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suppose I need to allocate and delete object on heap frequently (of arbitrary size), is there any performance benefit if instead of deleting those objects, I will return it back to some "pool" to be reused later?

would it give benefit by reduce heap allocation/deallocation?, or it will be slower compared to memory allocator performance, since the "pool" need to manage a dynamic collection of pointers.

my use case: suppose I create a queue container based on linked list, and each node of that list are allocated on the heap, so every call to push() and pop() will allocate and deallocate that node:

`

template <typename T> struct QueueNode {
    QueueNode<T>* next;
    T object;
}

template <typename T> class Queue {
    void push(T object) {
        QueueNode<T>* newNode = QueueNodePool<T>::get(); //get recycled node
        if(!newNode) {
            newNode = new QueueNode<T>(object);
        }
        // push newNode routine here..
    }
    T pop() {
        //pop routine here...
        QueueNodePool<T>::store(unusedNode); //recycle node
        return unusedNode->object;
    }
}

`

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my another concern is suppose I need to manage recycled node using a queue or a list, then every time you call push(), you actually doing pop() on the pool and do push() to queue, it would be twice longer process, is it wise? – uray Jun 1 '10 at 21:48
up vote 3 down vote accepted

Pooling is a very common technique to avoid frequent allocations and deallocations. Some treat it as a design pattern. There are typically existing implementations, so there is no benefit to reinventing the wheel.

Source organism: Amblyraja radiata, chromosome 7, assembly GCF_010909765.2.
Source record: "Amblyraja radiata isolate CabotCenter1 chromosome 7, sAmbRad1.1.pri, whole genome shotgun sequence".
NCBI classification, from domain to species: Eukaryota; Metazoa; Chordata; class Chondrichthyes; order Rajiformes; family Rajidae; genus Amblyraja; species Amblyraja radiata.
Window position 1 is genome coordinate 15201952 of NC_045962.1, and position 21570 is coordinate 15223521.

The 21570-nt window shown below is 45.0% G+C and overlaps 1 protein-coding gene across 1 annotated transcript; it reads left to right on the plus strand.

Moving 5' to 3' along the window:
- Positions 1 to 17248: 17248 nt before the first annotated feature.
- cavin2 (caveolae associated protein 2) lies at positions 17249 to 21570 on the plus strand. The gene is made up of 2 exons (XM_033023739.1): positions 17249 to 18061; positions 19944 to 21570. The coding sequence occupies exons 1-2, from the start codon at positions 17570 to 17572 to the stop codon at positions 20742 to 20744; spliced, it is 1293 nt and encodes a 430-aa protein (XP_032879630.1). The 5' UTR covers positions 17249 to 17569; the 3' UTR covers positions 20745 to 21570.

You may want to take a look at the question http://stackoverflow.com/questions/1250983/object-pool-vs-dynamic-allocation

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I had similar concerns when I asked this question. The answers may be insightful to you, especially those that address the concerns of memory fragmentation.

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You might take a look at Boost object pool -- for ideas, reference, or best for usage :>

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This is a particularly useful tool to make memory allocation more deterministic. It also reduces memory fragmentation if you preallocate the large blocks from which the pool is generated.

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Depending on your runtime library, you may have a 'good enough' allocator for many cases. That is, you should only build in a pool allocator for your application if you can demonstrate that you have a special use case, or a poor implementation of malloc in libc.

Since much of Doug Lea's work is present in the GNU lib, you might want to read about his experiences in A Memory Allocator.

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Last time I checked, the default allocator that comes with glibc already implements free lists (aka pools) for small objects (up to 16 bytes, if I remember correctly... or was it 64?). – Emile Cormier Jun 1 '10 at 22:12
    
@Emile, thanks for that extra bit of info. I guess the biggest argument for custom pools is not knowing what libc your target customer will be using. – Don Wakefield Jun 1 '10 at 22:15

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